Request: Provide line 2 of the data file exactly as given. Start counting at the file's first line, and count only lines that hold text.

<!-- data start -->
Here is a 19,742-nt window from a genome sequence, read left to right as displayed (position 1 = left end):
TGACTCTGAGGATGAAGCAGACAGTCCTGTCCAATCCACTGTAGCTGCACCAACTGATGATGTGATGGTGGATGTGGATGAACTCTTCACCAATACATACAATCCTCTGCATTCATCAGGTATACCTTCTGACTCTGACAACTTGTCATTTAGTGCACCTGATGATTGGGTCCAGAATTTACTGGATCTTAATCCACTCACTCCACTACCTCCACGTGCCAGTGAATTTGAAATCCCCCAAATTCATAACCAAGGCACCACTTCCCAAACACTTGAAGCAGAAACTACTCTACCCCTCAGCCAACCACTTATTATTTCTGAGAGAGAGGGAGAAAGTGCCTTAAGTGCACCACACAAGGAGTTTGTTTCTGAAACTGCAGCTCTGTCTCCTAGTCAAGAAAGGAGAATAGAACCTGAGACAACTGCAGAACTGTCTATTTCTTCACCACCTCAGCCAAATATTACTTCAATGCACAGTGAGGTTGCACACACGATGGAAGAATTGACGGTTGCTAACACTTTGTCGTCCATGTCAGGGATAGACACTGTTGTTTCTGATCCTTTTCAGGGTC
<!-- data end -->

TGACTCTGAGGATGAAGCAGACAGTCCTGTCCAATCCACTGTAGCTGCACCAACTGATGATGTGATGGTGGATGTGGATGAACTCTTCACCAATACATACAATCCTCTGCATTCATCAGGTATACCTTCTGACTCTGACAACTTGTCATTTAGTGCACCTGATGATTGGGTCCAGAATTTACTGGATCTTAATCCACTCACTCCACTACCTCCACGTGCCAGTGAATTTGAAATCCCCCAAATTCATAACCAAGGCACCACTTCCCAAACACTTGAAGCAGAAACTACTCTACCCCTCAGCCAACCACTTATTATTTCTGAGAGAGAGGGAGAAAGTGCCTTAAGTGCACCACACAAGGAGTTTGTTTCTGAAACTGCAGCTCTGTCTCCTAGTCAAGAAAGGAGAATAGAACCTGAGACAACTGCAGAACTGTCTATTTCTTCACCACCTCAGCCAAATATTACTTCAATGCACAGTGAGGTTGCACACACGATGGAAGAATTGACGGTTGCTAACACTTTGTCGTCCATGTCAGGGATAGACACTGTTGTTTCTGATCCTTTTCAGGGTC